Complete Singles Collection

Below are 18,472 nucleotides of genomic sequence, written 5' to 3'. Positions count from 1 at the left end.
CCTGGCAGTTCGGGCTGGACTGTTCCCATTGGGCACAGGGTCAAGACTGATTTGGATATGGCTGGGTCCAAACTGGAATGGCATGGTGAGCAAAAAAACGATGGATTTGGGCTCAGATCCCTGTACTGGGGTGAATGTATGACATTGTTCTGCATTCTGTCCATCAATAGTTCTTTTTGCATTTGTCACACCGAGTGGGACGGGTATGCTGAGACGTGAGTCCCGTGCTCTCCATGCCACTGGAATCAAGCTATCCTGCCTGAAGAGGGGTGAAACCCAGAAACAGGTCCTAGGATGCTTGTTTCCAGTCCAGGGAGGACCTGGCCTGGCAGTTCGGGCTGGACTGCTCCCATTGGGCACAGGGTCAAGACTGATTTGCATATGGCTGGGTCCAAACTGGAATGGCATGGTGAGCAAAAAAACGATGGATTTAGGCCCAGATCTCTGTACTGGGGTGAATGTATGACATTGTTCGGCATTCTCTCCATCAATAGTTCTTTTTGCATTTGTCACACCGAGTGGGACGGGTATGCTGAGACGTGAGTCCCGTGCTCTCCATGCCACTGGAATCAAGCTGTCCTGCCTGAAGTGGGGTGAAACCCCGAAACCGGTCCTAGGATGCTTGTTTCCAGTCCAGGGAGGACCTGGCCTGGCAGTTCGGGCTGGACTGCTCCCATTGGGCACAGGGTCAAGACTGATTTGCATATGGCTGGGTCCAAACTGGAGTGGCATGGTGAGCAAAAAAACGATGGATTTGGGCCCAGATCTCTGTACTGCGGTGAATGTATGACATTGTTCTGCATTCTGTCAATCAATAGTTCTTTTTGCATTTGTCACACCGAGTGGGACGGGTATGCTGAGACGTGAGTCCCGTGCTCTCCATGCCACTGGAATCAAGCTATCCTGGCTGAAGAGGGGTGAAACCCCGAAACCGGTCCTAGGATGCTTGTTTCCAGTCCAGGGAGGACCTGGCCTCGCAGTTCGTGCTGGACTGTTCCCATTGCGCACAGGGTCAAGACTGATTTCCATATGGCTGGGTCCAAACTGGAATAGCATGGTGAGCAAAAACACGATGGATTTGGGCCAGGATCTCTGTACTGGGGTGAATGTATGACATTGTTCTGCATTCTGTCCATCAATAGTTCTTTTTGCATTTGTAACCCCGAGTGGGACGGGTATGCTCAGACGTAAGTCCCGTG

Alex Ayuli and Rudi Tambala neologized dream pop and released two of the style's exemplary albums. They also excelled with their singles, all of which are compiled on this two-and-a-half-hour set. "When You're Sad," their 1986 debut, provoked Jesus and Mary Chain comparisons, but the duo -- who cited Miles Davis' Bitches Brew, early Weather Report, and the ECM label -- claimed that they'd heard neither that band nor any of its ilk. Despite some similarity, the debut's A-side is both heavier and tenderer than JAMC with no trace of the Velvet Underground. The ecstasy/horror contrast between "You're the sweetest little thing I ever had" and "The hair on your neck forms a noose around mine" deepens with the following year's Lollita 12." Its three songs, produced by the Cocteau Twins' Robin Guthrie, alternate between placid space-folk and industrial post-punk, bliss and dread. "Butterfly Collector" is twice as terrifying as Hüsker Dü's "Diane," as it moves through thoughts of adoration and objectification to fantasies of possession and elimination: "You're so sweet, miss cutie pie"/"I'm gonna pin you down, I'm gonna kill you." After "Pump Up the Volume," their smash one-off Colourbox collaboration as M/A/R/R/S -- the brilliant B-side and its remix appears here -- the duo's sound gets less violent and increasingly accessible, highlighted by the feverish slow-motion dub-drone of "Baby Milk Snatcher" (at nearly twice the length as the version on 69). The set's second half, beginning with the "i" era's cleaner, brighter, more intricate approach -- developed just as piles of new bands were picking up on their 1986-1988 ideas -- will be less revelatory for those who know the LPs but not the EPs. Album mixes and single edits of five "i" songs, all of which sound more like a heavenly electronic dub version of I-Level than My Bloody Valentine, are present, along with numerous remixes. Unfortunately, there isn't enough room for the six-track Remixes EP, half of which was executed by Guthrie. It might be more of a shame that One Little Indian didn't (or couldn't) repurpose the front and back of the Vaughan Oliver-designed Lollita sleeve, though it is reproduced in the booklet. The perfect graphic representation of A.R. Kane, it shows the front of a doe-eyed nude woman, while the flip side displays a shot of her from behind -- as she clutches a large knife behind her back.